A review on American legal drama feature length film, The Trial of the Chicago 7 (2020). The film is directed by Aaron Sorkin who is most famously known for writing screenplays such as A Few Good Men, Enemy Of The State and The Social Network. The Trial of the Chicago 7 is Sorkin’s second directorial film and is a Netflix Original.
- Directed by Aaron Sorkin
- Cinematography by Phedon Papamichael
- Written by Aaron Sorkin
- Music by Daniel Pemberton
- Edited by Alan Baumgarten
- Produced by Stuart M. Besser, Matt Jackson, Marc Platt and Tyler Thompson
+ Crew II (Production Houses)
- Paramount Pictures
- DreamWorks Pictures
- Cross Creek Pictures
- Marc Platt Productions
- ShivHans Pictures
The Trial of the Chicago 7 is an Anti-Vietnam war film and was always a pet project of Sorkin. He conceived the screenplay as early as 2007 with Steven Spielberg attached to direct the film with mostly unknown actors at the time. Due to budget cuts and 2007 Writers Guild of America strike, Aaron Sorkin was chosen to direct the film instead. Sorkin’s previous film was Molly’s Game (2017) which was a critical and a commercial hit. Due to the Pandemic, Paramount Pictures sold the rights to Netflix and the film was on its streaming service from Oct 16th, 2020 onwards.
+ Main Cast
- Eddie Redmayne as Tom Hayden
- Sacha Baron Cohen as Abbie Hoffman
- Alex Sharp as Rennie Davis
- Jeremy Strong as Jerry Rubin
- John Carroll Lynch as David Dellinger
- Noah Robbins as Lee Weiner
- Daniel Flaherty as John Froines
- Joseph Gordon-Levitt as Richard Schultz
- Mark Rylance as William Kunstler
- Frank Langella as Judge Julius Hoffman
The Trial of the Chicago 7 is the true story of a legal drama where a band of individual Anti-Vietnam war protest organizers were arrested by the Chicago police and put on trial for the charge of inciting violence during the Democratic national convention.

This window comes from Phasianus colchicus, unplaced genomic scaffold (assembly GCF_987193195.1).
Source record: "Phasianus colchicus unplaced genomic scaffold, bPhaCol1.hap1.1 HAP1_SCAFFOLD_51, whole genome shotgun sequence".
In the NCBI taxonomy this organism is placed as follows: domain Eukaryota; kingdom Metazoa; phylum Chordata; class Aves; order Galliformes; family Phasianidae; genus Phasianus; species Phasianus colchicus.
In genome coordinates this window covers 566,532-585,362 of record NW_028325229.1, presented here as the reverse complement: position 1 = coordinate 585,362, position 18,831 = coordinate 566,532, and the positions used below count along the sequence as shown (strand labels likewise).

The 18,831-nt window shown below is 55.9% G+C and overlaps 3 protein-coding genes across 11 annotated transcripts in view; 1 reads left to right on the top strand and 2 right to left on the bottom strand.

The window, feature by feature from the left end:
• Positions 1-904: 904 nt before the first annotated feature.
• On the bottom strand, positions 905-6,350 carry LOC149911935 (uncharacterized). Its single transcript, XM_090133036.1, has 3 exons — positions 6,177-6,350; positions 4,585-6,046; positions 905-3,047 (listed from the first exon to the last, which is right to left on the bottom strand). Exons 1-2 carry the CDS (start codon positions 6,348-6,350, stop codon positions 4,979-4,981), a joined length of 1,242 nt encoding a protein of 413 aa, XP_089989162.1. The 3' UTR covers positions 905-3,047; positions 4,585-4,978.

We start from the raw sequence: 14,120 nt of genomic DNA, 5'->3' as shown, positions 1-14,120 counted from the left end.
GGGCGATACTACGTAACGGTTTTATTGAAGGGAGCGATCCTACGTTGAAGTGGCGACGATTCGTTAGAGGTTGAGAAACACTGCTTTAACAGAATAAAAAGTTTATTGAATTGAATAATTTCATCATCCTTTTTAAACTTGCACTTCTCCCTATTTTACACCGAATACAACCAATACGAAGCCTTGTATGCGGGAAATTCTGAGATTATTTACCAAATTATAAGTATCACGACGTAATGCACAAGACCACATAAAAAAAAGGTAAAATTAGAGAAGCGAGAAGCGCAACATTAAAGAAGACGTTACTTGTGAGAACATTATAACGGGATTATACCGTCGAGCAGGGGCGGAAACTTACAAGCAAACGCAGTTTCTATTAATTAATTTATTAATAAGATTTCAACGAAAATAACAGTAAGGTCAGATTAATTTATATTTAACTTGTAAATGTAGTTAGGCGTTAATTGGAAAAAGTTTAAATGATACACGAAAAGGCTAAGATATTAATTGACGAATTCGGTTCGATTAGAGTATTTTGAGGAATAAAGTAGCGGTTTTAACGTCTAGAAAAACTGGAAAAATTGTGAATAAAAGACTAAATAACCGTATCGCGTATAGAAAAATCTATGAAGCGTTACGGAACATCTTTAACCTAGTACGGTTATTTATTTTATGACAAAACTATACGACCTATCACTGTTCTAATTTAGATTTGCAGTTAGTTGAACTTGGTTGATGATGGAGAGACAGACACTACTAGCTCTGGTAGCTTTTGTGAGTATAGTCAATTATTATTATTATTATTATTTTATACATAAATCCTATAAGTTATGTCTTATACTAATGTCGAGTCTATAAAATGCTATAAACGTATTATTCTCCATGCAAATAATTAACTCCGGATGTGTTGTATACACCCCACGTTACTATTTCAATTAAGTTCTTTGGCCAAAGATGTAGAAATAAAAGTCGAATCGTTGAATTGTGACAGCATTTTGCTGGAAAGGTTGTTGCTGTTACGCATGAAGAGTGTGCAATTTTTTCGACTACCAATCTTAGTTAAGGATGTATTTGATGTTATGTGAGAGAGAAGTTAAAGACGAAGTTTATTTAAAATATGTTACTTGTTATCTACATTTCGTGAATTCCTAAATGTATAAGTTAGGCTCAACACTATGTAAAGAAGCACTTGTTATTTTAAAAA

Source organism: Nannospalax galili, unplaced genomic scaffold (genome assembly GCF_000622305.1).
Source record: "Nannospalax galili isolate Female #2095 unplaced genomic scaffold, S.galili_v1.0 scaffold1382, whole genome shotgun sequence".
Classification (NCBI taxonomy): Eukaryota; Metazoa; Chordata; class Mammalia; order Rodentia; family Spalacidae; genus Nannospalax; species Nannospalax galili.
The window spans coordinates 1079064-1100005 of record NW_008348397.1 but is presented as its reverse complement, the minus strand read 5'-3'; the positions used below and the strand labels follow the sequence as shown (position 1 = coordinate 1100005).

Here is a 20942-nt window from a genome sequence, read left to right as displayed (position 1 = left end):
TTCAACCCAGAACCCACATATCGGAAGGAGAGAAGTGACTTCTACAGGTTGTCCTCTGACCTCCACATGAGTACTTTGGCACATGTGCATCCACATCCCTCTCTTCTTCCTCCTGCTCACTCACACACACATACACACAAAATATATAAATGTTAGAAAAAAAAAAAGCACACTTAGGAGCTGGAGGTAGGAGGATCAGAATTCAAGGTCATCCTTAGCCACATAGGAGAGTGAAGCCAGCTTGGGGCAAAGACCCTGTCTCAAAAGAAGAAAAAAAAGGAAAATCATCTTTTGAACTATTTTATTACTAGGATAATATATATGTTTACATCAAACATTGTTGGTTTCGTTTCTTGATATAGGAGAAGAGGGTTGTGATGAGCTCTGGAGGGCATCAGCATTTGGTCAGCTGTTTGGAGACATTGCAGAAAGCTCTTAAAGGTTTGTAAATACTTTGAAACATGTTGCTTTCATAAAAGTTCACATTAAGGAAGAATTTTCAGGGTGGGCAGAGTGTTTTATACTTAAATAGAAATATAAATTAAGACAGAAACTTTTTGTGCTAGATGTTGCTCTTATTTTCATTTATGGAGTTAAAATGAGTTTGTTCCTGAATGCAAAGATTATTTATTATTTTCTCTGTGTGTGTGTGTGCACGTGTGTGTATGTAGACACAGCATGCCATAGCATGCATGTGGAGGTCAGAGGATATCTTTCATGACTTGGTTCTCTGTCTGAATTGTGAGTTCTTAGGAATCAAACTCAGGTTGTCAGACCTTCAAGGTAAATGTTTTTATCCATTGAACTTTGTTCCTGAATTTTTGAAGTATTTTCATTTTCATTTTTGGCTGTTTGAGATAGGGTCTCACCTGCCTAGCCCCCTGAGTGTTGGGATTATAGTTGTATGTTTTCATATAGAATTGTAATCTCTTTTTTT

+ High Points
i – As far as legal dramas go, The Trial of the Chicago 7 is one of the most engaging to come out in the past five years. Although it’s quite obviously a crowd pleaser (including manipulation of events for a more dramatic effect), the film still remains very true to its narrative. The injustice and the divide between the two sides was never more apparent than it was during the Vietnam War (up until now that is…).
ii – And of course, no legal drama is complete without its all-round great performances from its lead actors including Sacha Baron Cohen as Abbie Hoffman and Mark Rylance as William Kunstler. The film consists of a great ensemble cast and a fiery, suspenseful story which leaves not even a moment of unnecessary scene or dialogue. And just like Robert Altman’s films, almost every character is memorable in its own way.
iii – During the research for this review, I came across footage of some of the real life counterparts (such as Abbie Hoffman and Judge Hoffman) of the characters portrayed in the film and it’s simply uncanny! The mannerisms and movements are very accurately depicted by the actors which proves how dedicated they were to their roles in the film.